We are given chances to live immorally and treat others unjustly.
And we are faced with challenges that threaten our passion for righteousness and goodness.
But God is with us as our source of strength and wisdom, to guide us in times of trouble.
"Don't be afraid," God assures us. "because I'm with you, don't be anxious, because I am your God. I keep on strengthening you; I'm truly helping you. I'm surely upholding you with my victorious right hand." (Isaiah 41:10)
Our God "gives strength to the weary and increases the power of the weak" (Isaiah 40:29.)
Jesus, the one whom God chose to be our example and teacher in all things, says we can call upon God in prayer when we need strength, peace and comfort.
To hope for a life of ease, without any problems and a guarantee of wealth, power, health and fame is not the Way Jesus promises us. Instead, Jesus tells us what the Prophets of old told us, that we are not alone because we have God with us.
We are to find peace not in a vague IDEA of Jesus, or in adoring the PERSON of Jesus, but in the life, message and death of this man whom God chose and sent out to us as our perfect example.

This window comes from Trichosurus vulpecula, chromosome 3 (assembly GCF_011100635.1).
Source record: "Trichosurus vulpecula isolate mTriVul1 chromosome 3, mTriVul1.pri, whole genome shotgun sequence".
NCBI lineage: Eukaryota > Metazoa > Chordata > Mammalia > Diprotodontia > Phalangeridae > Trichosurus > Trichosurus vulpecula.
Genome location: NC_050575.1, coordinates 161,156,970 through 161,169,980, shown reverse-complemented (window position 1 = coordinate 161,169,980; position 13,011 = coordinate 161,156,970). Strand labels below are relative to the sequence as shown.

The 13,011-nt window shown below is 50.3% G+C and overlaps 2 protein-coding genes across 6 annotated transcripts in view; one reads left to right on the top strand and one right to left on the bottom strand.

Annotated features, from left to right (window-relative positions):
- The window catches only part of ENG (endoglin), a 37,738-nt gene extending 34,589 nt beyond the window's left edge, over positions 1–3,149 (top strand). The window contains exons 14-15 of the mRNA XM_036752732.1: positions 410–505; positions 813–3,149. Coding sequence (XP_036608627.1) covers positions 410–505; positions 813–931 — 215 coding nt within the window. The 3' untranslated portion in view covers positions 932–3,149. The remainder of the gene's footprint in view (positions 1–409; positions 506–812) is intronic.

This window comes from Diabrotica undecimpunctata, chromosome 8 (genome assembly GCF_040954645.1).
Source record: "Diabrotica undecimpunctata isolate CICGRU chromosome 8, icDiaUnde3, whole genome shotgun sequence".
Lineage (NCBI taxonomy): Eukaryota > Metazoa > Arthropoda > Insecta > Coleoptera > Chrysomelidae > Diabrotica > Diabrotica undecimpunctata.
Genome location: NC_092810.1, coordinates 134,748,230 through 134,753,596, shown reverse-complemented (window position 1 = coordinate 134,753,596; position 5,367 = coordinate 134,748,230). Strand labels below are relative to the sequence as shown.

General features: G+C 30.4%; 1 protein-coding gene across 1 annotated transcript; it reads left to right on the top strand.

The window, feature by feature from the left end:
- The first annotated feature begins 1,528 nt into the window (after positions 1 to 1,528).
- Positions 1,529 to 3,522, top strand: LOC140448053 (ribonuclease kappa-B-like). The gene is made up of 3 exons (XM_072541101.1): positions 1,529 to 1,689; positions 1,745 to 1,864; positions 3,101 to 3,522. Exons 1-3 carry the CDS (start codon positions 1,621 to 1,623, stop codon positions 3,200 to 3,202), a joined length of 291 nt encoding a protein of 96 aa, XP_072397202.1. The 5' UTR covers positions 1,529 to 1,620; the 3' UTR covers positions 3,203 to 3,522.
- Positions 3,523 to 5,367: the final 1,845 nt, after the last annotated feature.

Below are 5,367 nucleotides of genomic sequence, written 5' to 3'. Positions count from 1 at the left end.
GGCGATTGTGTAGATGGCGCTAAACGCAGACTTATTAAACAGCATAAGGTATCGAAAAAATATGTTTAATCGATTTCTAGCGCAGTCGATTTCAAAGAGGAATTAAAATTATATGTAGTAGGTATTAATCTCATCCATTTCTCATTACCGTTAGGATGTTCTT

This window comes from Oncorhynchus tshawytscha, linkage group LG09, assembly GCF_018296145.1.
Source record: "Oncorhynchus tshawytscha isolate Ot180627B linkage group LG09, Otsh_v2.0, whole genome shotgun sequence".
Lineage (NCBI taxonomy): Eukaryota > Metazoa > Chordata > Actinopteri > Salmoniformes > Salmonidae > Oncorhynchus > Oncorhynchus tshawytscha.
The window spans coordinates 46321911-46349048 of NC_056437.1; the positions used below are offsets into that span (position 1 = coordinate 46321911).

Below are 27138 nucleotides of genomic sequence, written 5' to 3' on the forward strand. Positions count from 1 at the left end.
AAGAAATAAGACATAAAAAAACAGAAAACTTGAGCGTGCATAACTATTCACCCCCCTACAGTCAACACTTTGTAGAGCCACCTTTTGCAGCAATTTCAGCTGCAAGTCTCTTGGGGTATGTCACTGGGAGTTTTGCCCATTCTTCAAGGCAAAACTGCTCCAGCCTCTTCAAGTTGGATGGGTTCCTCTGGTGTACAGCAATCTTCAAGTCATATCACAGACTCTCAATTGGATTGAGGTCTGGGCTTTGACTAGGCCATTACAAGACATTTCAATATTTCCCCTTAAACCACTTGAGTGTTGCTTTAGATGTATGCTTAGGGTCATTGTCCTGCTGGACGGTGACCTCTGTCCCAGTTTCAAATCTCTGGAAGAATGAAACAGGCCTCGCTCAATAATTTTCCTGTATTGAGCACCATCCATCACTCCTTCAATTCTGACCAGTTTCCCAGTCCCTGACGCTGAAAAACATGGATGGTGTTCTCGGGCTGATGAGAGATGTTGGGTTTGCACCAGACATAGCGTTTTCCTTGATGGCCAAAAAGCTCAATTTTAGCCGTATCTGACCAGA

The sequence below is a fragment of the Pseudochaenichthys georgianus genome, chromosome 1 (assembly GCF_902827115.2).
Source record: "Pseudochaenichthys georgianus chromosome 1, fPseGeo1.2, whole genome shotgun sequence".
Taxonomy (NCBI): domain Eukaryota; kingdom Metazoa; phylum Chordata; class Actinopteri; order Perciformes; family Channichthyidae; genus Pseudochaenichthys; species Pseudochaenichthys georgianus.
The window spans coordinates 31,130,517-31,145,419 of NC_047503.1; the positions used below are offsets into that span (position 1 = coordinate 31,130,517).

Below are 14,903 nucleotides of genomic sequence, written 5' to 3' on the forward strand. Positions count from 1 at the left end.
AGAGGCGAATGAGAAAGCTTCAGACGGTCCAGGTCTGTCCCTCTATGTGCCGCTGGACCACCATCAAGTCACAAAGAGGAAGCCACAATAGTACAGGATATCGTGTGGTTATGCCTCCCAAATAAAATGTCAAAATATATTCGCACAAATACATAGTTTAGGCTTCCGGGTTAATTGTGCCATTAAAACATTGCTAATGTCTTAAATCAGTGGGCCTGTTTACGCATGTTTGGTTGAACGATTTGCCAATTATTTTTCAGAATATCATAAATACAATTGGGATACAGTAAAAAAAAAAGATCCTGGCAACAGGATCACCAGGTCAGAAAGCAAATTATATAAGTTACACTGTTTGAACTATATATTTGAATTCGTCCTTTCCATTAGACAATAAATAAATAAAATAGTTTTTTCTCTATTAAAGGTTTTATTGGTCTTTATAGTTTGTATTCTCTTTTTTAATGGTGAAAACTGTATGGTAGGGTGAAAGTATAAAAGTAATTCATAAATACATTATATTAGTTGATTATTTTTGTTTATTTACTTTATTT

Jesus says, "Peace I leave with you; my peace I give to you. Not as the world gives do I give to you. Let not your hearts be troubled, neither let them be afraid." (John 14:27)
And, further, he says, "I have told you these things, so that in me you may have peace. In this world you will have trouble. But take heart! I have overcome the world." (John 16:33)
Peace, or "shalom," was in Jesus' day, and remains, a greeting for the Jewish people. It signals that God's peace is with us, and that we may take comfort in God's sheltering arms.
The Psalmist assures us that, "Yahweh is my strength and my shield. My heart has trusted in Him, and I am helped. Therefore my heart greatly rejoices. With my song I will thank Him." (Psalm 28:7)
James, the Brother of Jesus, says trials and troubles strengthen us and make us more perfect (James 1:2-4.) Wisdom is freely given from God, if we ask for it in faith, he says (1:5.)
We may call upon God for wisdom in our times of need, knowing He provides us with all we ask of Him (Matt. 7:7.)
We are urged by Jesus to "remain steadfast" and "endure to the end" (Mark 13:13) seeking after Heavenly treasure when we go to God in prayer (Matt. 6:20; 6:33)